Natick, Mass. -- Around the country, first responders place themselves in dangerous and potentially life threatening situations, all in an effort to protect and serve their communities. Split-second decision-making, through experience and training, along with properly functioning personal equipment, can alleviate threats and reduce loss of life. Recently, the Department of Homeland Security (DHS) traveled to Natick Solider Systems Center (NSSC) to team up with the U.S. Army Combat Capabilities Development Command Soldier Center (CCDC SC) to make ensure our bravest citizens have what they need when they step into harm's way."Our work here was for a project called the SAVER program," said Brian Albert, an electrical engineer with the National Urban Security Technology Laboratory (NUSTL), a component of the Department of Homeland Security's Science and Technology Directorate. "It stands for System Assessment and Validation for Emergency Responders Program. We do assessments of commercially available equipment for emergency first responders."In June, personnel from the DHS and CCDC SC, performed a three-day evaluation of 12 commercially available eye-wear brands for first responders. Members of the Natick Police and Fire Department, the Massachusetts State Police, and the Harrisonburg, Virginia Fire Department were brought in to assist with testing and provide feedback."This particular project was for tactical eye-wear," said Albert. "If there is a unit out there that wants to buy eye-wear for the entire group, this is a great resource for them to know what they should buy. We'll show what worked well, what didn't work well."The eye-wear was rated on criteria such as usability, capability, maintainability, deploy-ability, and affordability."We had four operational scenarios, including physical training and medical scenarios," said Albert. "We wanted to see if blood could get up under the eye-wear, as well as dirt and dust from a helicopter. We had them searching for various objects, changing lenses for indoor and outdoor scenarios. We had a shooting scenario in which our participants would put on ear protection with the eye-wear. That was one they requested."First responder feedback played an integral role throughout the testing planning process.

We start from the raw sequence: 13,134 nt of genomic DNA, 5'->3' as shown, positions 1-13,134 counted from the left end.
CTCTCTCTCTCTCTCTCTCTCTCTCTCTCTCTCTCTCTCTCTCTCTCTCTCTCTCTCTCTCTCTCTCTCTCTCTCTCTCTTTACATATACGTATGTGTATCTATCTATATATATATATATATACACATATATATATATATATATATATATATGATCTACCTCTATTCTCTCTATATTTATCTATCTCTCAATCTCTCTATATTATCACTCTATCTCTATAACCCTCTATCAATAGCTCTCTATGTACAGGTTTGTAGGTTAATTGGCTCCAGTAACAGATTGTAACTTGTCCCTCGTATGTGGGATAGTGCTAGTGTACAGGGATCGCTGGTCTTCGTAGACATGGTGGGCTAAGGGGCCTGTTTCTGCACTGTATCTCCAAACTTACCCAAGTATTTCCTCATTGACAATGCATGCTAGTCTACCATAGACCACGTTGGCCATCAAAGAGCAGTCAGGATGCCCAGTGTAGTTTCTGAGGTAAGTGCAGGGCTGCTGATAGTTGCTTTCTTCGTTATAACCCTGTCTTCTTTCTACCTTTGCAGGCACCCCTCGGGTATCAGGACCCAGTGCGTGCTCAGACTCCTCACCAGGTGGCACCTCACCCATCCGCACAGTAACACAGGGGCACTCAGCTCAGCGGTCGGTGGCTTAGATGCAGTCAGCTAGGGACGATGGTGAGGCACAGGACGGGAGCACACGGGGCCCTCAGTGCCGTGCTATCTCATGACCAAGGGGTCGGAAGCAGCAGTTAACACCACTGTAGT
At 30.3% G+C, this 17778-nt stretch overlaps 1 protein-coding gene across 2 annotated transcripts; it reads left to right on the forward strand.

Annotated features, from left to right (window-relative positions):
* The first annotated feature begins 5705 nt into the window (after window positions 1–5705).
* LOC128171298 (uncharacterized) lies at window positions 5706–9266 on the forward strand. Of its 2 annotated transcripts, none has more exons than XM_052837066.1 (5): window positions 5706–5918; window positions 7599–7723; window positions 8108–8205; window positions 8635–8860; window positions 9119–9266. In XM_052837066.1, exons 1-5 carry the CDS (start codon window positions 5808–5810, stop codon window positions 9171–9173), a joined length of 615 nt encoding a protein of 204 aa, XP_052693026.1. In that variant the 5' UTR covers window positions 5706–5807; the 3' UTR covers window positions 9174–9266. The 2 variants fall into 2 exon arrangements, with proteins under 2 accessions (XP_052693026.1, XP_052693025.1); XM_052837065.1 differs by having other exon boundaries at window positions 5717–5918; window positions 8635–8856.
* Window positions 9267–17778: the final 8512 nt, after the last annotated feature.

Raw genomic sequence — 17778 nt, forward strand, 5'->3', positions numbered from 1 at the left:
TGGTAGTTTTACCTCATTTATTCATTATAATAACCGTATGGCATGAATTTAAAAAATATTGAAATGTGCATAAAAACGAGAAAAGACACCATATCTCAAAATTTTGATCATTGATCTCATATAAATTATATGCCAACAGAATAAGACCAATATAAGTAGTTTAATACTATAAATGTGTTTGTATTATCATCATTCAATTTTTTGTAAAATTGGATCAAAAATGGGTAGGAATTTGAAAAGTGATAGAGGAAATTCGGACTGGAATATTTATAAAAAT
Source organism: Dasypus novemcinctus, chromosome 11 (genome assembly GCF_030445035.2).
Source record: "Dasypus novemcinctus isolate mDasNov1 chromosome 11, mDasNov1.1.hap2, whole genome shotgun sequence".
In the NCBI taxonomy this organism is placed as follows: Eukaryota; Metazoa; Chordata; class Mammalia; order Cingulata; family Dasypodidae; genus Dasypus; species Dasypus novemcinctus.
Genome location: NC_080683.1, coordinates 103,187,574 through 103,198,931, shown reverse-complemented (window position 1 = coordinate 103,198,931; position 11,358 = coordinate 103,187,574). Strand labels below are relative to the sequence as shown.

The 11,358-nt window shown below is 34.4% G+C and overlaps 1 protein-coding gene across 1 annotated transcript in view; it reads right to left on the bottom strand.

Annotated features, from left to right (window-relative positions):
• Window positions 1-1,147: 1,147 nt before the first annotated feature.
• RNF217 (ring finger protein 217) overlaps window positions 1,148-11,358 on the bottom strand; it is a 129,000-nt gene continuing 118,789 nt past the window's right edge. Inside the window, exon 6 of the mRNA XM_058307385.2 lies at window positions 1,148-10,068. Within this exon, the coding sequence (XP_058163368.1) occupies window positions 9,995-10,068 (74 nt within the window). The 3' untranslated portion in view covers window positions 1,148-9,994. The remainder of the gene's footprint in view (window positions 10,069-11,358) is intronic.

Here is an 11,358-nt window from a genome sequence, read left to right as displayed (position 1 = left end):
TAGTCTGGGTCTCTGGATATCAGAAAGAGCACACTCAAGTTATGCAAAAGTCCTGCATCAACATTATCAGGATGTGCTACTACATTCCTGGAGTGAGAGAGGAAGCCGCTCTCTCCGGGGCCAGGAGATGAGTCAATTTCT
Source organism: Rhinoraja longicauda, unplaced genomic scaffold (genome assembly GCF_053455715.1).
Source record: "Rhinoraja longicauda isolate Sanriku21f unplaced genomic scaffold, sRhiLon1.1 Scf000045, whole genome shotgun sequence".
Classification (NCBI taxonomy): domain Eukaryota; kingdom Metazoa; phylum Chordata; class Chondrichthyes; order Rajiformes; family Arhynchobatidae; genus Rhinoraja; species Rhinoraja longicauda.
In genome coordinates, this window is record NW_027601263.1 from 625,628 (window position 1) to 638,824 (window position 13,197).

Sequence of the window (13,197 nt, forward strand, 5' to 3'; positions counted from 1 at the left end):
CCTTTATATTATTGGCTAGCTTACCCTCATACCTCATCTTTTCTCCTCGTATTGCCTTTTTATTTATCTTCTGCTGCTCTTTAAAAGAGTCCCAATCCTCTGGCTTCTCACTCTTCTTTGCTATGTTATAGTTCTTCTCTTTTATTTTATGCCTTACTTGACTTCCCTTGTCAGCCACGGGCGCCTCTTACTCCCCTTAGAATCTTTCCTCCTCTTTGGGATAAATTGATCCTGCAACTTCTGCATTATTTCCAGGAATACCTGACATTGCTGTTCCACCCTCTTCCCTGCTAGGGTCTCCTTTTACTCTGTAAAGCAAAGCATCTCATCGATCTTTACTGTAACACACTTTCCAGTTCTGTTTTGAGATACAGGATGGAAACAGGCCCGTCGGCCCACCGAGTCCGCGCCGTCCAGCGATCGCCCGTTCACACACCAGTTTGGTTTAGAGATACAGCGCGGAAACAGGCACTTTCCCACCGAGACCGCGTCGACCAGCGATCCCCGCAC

"We did a focus group here in Natick last year," said Albert. "We asked a group of responders what was important to them in eye-wear and they gave us a number of evaluation criteria. They gave us advice on how to select products and test them. Then we put together this assessment following their advice."Now that the eye-wear has been tested, and the first responders provided their feedback, DHS employees will incorporate the data into a report, which provides guidance to police and fire departments nationwide. In the coming weeks, the report will be available on the SAVER website at the following link: https://www.dhs.gov/science-and-technology/first-respondersEquipment that meets DHS standards will be added to the Authorized Equipment List (AEL) - a list of approved equipment types allowed under the Federal Emergency Management Agency's preparedness grant programs.Since its inception in 2004, the SAVER Program has conducted over 100 assessments, encompassing hundreds of pieces of emergency response equipment. Equipment assessed by the SAVER Program falls within 21 major categories on the AEL.